I have developed a kind of calming routine as soon as I experience the tension of not knowing which element to concentrate upon. If I am unable to home in on any particular dominant sensory or emotional signal coming from one element above all the others, I will experience that all-too familiar feeling of slight panic at not knowing what to do next, which all five element acupuncturists will, if they are honest, often feel. I then move into a routine which I have devised for myself in which I slow down what I am doing, and try to put myself back in the position I was in when I first met the patient. In other words I try to see the patient with completely fresh eyes once again. To do this I may concentrate on one of the sensory signals, voice, for example, and just engage in some conversation, not primarily to hear what the patient is saying, but how they are saying it. Or I may make a deliberate effort to smell, maybe by moving the blanket away to get closer to the body. I may also take this as an opportunity to look again at my notes. Doing this helps to insert a pause in what I am doing, since I have to page through the file and there has to be silence whilst I am reading. The patient, lying quietly there, is not aware of any hesitation in me, seeing only that I am absorbed in reading my notes and therefore is more likely than not to be pleased that I am taking so much time and care over them rather than, as I might worry, becoming impatient.
In fact the cultivation of periods of silence when nothing is happening except in the practitioner’s mind is a good practice to follow. It allows the patient to relax and the practitioner to think unhurriedly. One of the problems we may all have is in believing that we must always be doing something in the practice room, as though action is always a sign that we know what we are doing. If we don’t know what to do, because we are not reading the signals coming from the patient clearly enough to work out what treatment we need to do, we must give ourselves time to think, without feeling that our silence will be interpreted as incompetence by the patient.
I have always been quite happy, too, with admitting to a patient whose treatment appears not to be progressing that, as I have learnt to put it, “there is something here which I don’t understand”, and asking them whether they are happy to give me the time to work this out. No patient has ever been anything but delighted that I am prepared to give them so much of my time, and all have been happy to agree to coming more frequently for treatment if I think this is necessary, until I have worked out the direction I want treatment to take. For it is unprofessional if, knowing that we are unsure where treatment is going, we then agree not to see the patient for quite a long time, say a month ahead. This only delays the time we will take to get our treatment focused properly, and does nothing but increase the level of our uncertainty, since we have too much time to worry over our patient, with no feedback from seeing them to help us.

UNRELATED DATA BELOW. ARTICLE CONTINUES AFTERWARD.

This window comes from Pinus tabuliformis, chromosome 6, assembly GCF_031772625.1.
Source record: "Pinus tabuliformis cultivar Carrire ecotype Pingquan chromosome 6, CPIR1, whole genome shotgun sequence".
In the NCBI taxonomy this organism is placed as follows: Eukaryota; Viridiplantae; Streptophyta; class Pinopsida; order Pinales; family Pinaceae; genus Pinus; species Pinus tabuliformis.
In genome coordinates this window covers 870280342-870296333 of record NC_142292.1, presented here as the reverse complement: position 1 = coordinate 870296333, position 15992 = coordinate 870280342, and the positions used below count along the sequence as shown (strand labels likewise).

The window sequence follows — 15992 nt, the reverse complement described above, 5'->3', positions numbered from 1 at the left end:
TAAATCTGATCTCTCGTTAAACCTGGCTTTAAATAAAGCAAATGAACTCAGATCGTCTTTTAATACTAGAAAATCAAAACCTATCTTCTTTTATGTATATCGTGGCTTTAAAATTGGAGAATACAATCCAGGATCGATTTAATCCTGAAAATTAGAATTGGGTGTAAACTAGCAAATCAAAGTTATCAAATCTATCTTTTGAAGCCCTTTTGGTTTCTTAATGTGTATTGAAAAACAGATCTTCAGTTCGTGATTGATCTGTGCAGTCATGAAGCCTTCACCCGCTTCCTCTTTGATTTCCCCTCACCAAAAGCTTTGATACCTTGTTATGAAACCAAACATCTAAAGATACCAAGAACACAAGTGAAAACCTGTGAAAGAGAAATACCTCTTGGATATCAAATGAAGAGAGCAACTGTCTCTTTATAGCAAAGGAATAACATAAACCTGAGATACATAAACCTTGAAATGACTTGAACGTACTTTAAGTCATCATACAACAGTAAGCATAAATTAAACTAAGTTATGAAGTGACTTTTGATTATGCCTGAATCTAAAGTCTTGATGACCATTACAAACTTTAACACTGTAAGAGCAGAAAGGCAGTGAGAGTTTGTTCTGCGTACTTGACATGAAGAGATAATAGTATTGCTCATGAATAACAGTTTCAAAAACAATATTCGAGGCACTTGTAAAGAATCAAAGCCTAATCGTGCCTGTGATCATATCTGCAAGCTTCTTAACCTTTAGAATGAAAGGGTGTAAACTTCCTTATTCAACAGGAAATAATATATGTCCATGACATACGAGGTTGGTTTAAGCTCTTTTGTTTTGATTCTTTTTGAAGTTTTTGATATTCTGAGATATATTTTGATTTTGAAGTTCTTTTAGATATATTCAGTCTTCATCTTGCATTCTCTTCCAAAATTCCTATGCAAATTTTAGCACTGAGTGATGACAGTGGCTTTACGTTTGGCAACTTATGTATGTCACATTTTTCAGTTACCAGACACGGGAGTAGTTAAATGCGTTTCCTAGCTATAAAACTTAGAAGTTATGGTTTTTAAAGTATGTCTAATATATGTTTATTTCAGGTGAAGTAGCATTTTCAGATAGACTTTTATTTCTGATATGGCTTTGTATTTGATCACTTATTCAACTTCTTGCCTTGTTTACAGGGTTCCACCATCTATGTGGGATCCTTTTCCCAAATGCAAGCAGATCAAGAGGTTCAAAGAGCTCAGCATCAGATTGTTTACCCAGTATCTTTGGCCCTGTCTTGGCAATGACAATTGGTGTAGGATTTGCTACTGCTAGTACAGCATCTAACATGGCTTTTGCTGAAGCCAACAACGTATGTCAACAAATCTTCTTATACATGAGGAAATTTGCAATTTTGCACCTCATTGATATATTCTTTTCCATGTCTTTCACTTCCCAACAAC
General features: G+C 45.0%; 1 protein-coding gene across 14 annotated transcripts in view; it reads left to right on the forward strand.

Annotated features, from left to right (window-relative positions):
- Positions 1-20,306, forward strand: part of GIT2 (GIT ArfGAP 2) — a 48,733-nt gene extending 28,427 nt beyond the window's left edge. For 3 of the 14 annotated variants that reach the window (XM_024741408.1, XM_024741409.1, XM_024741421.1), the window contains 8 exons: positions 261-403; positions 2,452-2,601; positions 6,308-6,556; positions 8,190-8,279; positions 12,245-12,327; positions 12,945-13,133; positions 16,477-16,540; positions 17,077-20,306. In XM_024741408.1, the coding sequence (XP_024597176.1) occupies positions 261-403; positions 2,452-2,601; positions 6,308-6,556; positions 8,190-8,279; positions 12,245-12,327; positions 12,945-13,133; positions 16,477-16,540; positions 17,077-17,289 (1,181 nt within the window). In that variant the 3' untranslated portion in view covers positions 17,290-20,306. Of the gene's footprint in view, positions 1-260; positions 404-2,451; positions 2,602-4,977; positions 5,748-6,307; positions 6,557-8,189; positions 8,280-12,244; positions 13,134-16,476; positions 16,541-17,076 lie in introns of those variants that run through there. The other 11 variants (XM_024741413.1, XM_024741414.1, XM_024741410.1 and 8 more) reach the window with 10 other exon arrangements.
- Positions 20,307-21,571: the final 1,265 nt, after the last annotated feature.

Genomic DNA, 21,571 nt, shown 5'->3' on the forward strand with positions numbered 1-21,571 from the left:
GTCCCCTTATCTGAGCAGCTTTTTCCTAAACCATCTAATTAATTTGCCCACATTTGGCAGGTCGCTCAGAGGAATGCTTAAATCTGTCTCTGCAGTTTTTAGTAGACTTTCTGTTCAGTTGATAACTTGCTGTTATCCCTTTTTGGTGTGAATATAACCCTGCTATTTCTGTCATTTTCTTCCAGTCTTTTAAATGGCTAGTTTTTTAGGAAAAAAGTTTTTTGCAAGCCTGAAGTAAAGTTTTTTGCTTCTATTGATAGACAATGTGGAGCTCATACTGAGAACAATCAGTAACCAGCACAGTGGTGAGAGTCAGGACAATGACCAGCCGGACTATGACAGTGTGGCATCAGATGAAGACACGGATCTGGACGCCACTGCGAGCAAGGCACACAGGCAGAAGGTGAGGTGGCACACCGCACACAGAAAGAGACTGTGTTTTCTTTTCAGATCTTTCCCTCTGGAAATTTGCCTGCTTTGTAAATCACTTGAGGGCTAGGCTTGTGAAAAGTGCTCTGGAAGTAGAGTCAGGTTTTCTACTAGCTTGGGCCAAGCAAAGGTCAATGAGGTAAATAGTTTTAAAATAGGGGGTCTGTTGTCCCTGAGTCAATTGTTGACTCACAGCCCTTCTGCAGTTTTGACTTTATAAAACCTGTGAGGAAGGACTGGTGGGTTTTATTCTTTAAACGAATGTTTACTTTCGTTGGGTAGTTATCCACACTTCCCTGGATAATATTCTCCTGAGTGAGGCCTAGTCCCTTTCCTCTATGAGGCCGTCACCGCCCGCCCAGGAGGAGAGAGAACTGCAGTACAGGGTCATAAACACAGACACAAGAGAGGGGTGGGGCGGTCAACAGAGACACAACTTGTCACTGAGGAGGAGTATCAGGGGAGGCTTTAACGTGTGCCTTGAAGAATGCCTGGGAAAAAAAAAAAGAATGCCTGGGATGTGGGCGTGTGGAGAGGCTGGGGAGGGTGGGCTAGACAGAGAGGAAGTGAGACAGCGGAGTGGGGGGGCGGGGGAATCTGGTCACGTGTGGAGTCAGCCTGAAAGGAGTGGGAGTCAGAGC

We should instead openly discuss our uncertainty to the patient, and ask them to give us the time to work out what we need to do. In such a situation it is essential that we see the patient as frequently as possible, because this gives us the opportunity of looking at them afresh and with these new eyes seeing the elements within them more clearly. Nor should we worry, as some of us do, about our patient’s finances here. We should leave it to them to say whether what may be an unexpected return to frequent treatments is making things financially difficult for them and, if so, perhaps we should consider reducing our fees for a short time. In the long run this saves patients both time and ultimately money since the frequency of treatment now will reduce the overall time the patient needs to come for treatment.